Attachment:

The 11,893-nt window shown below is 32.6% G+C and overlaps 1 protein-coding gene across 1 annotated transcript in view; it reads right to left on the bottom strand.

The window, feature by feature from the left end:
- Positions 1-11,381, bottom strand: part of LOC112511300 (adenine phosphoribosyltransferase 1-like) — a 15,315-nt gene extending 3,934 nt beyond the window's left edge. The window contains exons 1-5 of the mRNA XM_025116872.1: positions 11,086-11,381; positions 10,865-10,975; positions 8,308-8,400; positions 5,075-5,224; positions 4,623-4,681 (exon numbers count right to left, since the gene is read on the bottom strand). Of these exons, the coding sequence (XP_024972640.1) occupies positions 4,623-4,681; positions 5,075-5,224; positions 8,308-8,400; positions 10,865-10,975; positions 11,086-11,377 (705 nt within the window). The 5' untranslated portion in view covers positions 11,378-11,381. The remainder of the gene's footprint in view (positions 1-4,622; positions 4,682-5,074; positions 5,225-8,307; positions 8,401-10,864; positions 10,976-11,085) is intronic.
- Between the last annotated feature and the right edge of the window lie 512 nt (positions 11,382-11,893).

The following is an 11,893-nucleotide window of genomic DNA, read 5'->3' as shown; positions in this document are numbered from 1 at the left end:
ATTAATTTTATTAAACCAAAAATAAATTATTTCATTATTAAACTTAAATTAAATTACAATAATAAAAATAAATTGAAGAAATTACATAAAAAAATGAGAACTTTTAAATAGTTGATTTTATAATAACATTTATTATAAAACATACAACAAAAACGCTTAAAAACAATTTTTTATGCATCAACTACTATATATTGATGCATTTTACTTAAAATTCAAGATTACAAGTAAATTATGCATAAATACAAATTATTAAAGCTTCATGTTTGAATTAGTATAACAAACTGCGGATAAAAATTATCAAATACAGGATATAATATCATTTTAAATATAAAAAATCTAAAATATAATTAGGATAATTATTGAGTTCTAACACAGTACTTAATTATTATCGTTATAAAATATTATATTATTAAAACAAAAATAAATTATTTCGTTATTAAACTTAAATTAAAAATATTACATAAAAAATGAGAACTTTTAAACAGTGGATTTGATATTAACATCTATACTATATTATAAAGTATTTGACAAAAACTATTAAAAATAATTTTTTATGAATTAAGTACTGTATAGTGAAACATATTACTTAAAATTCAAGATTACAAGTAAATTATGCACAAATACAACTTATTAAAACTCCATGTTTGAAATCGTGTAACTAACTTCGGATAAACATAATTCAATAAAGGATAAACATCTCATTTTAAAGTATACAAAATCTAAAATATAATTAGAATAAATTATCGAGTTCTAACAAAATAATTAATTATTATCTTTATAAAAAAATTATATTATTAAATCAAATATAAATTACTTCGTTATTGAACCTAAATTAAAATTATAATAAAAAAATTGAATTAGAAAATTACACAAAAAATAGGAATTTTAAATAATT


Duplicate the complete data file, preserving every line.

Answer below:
The 11,893-nt window shown below is 32.6% G+C and overlaps 1 protein-coding gene across 1 annotated transcript in view; it reads right to left on the bottom strand.

The window, feature by feature from the left end:
- Positions 1-11,381, bottom strand: part of LOC112511300 (adenine phosphoribosyltransferase 1-like) — a 15,315-nt gene extending 3,934 nt beyond the window's left edge. The window contains exons 1-5 of the mRNA XM_025116872.1: positions 11,086-11,381; positions 10,865-10,975; positions 8,308-8,400; positions 5,075-5,224; positions 4,623-4,681 (exon numbers count right to left, since the gene is read on the bottom strand). Of these exons, the coding sequence (XP_024972640.1) occupies positions 4,623-4,681; positions 5,075-5,224; positions 8,308-8,400; positions 10,865-10,975; positions 11,086-11,377 (705 nt within the window). The 5' untranslated portion in view covers positions 11,378-11,381. The remainder of the gene's footprint in view (positions 1-4,622; positions 4,682-5,074; positions 5,225-8,307; positions 8,401-10,864; positions 10,976-11,085) is intronic.
- Between the last annotated feature and the right edge of the window lie 512 nt (positions 11,382-11,893).

The following is an 11,893-nucleotide window of genomic DNA, read 5'->3' as shown; positions in this document are numbered from 1 at the left end:
ATTAATTTTATTAAACCAAAAATAAATTATTTCATTATTAAACTTAAATTAAATTACAATAATAAAAATAAATTGAAGAAATTACATAAAAAAATGAGAACTTTTAAATAGTTGATTTTATAATAACATTTATTATAAAACATACAACAAAAACGCTTAAAAACAATTTTTTATGCATCAACTACTATATATTGATGCATTTTACTTAAAATTCAAGATTACAAGTAAATTATGCATAAATACAAATTATTAAAGCTTCATGTTTGAATTAGTATAACAAACTGCGGATAAAAATTATCAAATACAGGATATAATATCATTTTAAATATAAAAAATCTAAAATATAATTAGGATAATTATTGAGTTCTAACACAGTACTTAATTATTATCGTTATAAAATATTATATTATTAAAACAAAAATAAATTATTTCGTTATTAAACTTAAATTAAAAATATTACATAAAAAATGAGAACTTTTAAACAGTGGATTTGATATTAACATCTATACTATATTATAAAGTATTTGACAAAAACTATTAAAAATAATTTTTTATGAATTAAGTACTGTATAGTGAAACATATTACTTAAAATTCAAGATTACAAGTAAATTATGCACAAATACAACTTATTAAAACTCCATGTTTGAAATCGTGTAACTAACTTCGGATAAACATAATTCAATAAAGGATAAACATCTCATTTTAAAGTATACAAAATCTAAAATATAATTAGAATAAATTATCGAGTTCTAACAAAATAATTAATTATTATCTTTATAAAAAAATTATATTATTAAATCAAATATAAATTACTTCGTTATTGAACCTAAATTAAAATTATAATAAAAAAATTGAATTAGAAAATTACACAAAAAATAGGAATTTTAAATAATT